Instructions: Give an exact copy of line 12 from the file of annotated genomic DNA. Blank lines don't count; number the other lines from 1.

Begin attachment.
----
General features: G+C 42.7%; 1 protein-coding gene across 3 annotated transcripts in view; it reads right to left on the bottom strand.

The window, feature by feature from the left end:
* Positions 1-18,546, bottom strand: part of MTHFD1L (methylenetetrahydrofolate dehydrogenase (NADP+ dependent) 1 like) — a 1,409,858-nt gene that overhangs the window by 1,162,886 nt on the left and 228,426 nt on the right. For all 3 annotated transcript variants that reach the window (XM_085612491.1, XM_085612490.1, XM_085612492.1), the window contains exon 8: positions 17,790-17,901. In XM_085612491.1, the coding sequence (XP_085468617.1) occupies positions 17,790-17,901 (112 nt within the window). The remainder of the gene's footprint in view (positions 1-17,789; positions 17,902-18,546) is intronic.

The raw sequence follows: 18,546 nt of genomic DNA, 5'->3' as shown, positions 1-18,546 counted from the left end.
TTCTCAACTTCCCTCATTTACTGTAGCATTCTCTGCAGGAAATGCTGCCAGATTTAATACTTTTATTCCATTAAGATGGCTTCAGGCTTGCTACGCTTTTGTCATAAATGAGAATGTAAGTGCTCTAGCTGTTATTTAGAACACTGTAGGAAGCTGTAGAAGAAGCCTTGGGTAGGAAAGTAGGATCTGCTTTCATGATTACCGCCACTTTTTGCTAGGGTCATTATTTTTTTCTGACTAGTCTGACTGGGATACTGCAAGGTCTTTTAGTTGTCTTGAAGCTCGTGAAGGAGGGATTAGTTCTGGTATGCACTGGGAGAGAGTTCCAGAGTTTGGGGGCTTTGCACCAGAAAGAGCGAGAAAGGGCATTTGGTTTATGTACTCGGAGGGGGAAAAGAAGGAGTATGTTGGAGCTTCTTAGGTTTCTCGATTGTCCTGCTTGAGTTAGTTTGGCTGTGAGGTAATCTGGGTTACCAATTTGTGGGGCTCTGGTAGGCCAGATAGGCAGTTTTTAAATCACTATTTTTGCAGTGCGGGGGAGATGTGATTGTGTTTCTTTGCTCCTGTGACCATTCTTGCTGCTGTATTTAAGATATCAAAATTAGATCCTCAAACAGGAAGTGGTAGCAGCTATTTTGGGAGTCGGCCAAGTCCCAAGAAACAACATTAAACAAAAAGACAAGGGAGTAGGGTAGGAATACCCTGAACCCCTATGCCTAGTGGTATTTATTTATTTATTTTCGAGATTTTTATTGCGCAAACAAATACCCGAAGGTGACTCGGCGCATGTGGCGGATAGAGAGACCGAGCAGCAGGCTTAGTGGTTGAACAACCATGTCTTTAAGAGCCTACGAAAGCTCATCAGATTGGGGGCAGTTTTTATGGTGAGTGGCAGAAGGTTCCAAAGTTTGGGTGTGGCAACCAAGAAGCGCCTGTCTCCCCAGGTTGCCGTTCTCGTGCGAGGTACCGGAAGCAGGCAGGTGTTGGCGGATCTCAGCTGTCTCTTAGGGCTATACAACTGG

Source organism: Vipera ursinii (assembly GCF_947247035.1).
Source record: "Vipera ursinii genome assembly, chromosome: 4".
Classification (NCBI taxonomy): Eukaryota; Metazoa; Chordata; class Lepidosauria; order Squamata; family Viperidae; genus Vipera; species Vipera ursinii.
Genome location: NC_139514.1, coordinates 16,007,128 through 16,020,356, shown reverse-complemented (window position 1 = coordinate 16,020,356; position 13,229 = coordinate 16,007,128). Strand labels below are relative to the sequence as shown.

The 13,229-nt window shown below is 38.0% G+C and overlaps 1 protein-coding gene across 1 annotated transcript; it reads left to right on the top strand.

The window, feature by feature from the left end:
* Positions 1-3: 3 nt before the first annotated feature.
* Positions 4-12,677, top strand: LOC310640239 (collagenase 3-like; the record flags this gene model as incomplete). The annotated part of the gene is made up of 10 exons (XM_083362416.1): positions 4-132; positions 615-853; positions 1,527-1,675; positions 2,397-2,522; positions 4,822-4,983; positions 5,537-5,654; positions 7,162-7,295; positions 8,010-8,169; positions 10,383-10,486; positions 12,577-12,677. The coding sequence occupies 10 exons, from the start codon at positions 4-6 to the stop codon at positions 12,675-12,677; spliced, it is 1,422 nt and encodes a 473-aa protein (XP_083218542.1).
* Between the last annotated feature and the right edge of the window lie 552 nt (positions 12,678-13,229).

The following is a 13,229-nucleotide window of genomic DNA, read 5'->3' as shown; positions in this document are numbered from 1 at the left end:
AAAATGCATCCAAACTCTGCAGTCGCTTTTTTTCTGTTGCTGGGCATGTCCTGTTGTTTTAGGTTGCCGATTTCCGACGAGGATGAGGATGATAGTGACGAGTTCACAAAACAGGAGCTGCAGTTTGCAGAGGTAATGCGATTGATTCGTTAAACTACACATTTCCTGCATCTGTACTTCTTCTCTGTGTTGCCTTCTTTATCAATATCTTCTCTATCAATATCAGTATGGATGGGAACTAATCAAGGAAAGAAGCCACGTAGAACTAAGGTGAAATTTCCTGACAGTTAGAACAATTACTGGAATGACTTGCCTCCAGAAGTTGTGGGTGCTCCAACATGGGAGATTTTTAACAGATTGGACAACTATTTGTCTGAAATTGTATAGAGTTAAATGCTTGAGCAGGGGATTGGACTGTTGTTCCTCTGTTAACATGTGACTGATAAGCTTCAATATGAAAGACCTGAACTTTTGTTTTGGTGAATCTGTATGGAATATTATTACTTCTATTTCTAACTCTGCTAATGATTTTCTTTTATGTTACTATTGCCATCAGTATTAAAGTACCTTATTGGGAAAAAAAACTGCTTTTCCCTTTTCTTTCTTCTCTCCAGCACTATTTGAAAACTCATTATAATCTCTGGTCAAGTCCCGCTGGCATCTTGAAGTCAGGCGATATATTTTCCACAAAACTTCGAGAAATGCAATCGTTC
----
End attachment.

* Positions 1-3: 3 nt before the first annotated feature.